Common Law Commotion
What is a “Common-Law” Relationship in BC?
At the Kushner Law Group in Vancouver BC, we regularly receive inquiries from people in British Columbia that are confused about their legal rights in areas of family law and estate law. One of the most common areas of confusion is what exactly constitutes a “common-law” relationship. Some people believe that living in the same residence for 6 months constitutes a common-law relationship while others believe it to be three years.
In British Columbia, you and your partner need to be residing in a marriage-like relationship for a continuous period of at-least two years to be considered common-law spouses.
The BC Family Law Act (FLA) is the legislation that governs the dissolution of common-law relationships. The FLA defines spouses as follows:
3 (1) A person is a spouse for the purposes of this Act if the person
(a) is married to another person, or
(b) has lived with another person in a marriage-like relationship, and
(i) has done so for a continuous period of at least 2 years, or
(ii) except in Parts 5 [Property Division] and 6 [Pension Division], has a child with the other person.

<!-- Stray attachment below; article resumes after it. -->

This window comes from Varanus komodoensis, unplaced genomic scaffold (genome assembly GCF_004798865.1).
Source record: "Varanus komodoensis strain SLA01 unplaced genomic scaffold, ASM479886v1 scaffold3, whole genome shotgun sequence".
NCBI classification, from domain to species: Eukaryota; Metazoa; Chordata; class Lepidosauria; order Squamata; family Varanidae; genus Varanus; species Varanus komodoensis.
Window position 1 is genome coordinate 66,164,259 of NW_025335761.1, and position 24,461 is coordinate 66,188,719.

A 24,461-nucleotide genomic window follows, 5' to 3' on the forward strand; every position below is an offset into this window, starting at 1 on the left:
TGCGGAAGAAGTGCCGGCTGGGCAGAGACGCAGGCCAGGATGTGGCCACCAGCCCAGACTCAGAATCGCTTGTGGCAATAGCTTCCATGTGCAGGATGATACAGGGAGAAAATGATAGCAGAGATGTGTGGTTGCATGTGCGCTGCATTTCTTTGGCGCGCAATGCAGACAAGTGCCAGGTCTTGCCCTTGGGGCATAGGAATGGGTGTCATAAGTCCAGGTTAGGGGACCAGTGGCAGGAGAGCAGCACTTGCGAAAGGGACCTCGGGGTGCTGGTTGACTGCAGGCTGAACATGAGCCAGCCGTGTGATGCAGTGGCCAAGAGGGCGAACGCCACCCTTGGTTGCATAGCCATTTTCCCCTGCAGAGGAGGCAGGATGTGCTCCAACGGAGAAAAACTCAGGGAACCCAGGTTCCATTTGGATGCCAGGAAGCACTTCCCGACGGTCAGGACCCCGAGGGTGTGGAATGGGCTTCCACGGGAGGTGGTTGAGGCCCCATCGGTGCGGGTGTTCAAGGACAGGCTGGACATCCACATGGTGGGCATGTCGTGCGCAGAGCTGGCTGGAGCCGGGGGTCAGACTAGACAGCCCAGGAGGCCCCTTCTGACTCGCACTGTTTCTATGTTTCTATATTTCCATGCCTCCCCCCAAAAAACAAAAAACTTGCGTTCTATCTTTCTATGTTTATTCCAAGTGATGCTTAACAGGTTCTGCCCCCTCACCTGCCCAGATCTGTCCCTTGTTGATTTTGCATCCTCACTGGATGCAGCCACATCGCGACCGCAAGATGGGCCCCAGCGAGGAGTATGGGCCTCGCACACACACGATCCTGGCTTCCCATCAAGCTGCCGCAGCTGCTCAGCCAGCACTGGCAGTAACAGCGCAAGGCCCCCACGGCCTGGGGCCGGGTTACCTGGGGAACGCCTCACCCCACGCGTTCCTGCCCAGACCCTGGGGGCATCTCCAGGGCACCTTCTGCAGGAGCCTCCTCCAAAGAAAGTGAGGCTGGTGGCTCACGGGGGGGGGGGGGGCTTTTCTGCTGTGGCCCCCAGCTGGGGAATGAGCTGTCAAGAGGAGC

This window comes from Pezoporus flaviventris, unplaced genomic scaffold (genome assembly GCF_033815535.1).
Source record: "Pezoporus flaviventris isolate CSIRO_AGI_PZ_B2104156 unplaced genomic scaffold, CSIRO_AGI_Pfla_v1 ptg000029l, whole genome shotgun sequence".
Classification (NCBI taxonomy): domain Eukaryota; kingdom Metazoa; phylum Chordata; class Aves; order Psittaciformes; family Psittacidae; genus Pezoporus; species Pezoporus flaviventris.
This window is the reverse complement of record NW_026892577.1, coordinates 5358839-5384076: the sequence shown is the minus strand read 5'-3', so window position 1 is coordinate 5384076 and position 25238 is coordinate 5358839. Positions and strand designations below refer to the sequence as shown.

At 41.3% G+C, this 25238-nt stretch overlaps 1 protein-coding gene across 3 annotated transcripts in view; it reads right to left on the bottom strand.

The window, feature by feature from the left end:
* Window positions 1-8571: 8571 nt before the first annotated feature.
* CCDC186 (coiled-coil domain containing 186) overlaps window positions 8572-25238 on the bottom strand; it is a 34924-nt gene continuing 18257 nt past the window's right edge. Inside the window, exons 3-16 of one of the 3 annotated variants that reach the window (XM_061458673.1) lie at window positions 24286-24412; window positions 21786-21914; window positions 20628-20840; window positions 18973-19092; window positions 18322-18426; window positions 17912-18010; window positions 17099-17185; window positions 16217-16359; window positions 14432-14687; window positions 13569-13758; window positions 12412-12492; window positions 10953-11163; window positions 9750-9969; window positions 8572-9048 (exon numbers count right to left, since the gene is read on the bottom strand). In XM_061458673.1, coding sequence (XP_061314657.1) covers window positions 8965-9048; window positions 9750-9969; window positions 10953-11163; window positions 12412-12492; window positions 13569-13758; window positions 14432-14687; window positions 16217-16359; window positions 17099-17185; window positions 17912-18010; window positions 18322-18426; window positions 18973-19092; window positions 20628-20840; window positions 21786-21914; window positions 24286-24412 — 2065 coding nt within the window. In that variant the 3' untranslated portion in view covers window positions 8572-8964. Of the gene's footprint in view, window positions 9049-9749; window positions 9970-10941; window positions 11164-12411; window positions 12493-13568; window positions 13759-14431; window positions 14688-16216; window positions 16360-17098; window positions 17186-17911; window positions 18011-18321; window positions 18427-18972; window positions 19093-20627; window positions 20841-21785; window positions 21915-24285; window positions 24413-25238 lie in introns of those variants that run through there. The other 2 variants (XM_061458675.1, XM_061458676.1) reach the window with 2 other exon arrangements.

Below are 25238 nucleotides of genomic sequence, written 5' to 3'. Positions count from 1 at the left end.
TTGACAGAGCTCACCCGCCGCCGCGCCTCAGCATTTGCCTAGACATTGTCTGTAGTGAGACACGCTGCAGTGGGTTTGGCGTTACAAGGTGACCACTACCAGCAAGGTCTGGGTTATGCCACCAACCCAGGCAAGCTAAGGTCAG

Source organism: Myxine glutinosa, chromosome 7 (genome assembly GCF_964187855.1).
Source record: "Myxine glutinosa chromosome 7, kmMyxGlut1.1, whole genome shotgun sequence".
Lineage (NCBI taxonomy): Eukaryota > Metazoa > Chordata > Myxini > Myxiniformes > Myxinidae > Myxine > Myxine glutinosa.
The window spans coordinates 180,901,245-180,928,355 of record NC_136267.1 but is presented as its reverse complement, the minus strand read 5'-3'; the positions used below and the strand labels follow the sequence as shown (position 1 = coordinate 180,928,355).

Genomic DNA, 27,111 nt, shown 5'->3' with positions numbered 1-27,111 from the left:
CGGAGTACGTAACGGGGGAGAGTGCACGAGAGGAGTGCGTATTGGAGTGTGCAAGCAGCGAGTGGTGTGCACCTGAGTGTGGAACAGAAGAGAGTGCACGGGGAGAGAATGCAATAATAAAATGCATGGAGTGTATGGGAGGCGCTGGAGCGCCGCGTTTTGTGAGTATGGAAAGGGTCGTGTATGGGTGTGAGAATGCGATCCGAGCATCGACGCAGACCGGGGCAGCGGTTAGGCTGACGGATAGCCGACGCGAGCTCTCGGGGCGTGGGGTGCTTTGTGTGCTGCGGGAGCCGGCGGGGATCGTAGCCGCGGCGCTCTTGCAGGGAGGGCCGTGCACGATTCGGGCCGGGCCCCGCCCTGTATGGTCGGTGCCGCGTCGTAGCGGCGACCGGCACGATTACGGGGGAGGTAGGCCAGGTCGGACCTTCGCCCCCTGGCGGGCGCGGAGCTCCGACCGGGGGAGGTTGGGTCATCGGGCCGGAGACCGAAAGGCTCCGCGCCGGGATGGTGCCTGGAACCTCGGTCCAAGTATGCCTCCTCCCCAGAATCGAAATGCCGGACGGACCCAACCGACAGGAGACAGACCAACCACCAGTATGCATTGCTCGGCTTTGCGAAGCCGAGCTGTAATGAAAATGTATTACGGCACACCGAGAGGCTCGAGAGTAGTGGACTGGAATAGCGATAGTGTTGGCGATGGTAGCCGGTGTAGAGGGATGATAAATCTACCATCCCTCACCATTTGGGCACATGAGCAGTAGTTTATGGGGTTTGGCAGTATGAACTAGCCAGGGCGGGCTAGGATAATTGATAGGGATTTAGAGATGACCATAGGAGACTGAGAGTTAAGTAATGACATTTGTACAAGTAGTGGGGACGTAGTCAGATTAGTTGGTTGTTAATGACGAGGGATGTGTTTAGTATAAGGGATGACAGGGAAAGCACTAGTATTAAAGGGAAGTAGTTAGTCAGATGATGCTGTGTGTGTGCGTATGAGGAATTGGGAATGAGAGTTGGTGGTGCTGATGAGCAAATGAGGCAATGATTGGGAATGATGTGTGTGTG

(2) A spouse includes a former spouse.
(3) A relationship between spouses begins on the earlier of the following:
(a) the date on which they began to live together in a marriage-like relationship;
(b) the date of their marriage.
(4) For the purposes of this Act,
(a) spouses may be separated despite continuing to live in the same residence, and
(b) the court may consider, as evidence of separation,
(i) communication, by one spouse to the other spouse, of an intention to separate permanently, and
(ii) an action, taken by a spouse, that demonstrates the spouse’s intention to separate permanently.
Related BC Family Law Searches
- Common Law Spouse’s Share in BC Wills & Estates
- BC Family Law Act Misconceptions: Common Law & Divorce
- 5 Things to Know about the BC Family Law Act
- Agreements in Family Law
- Negotiation 101: How We “Get To Yes”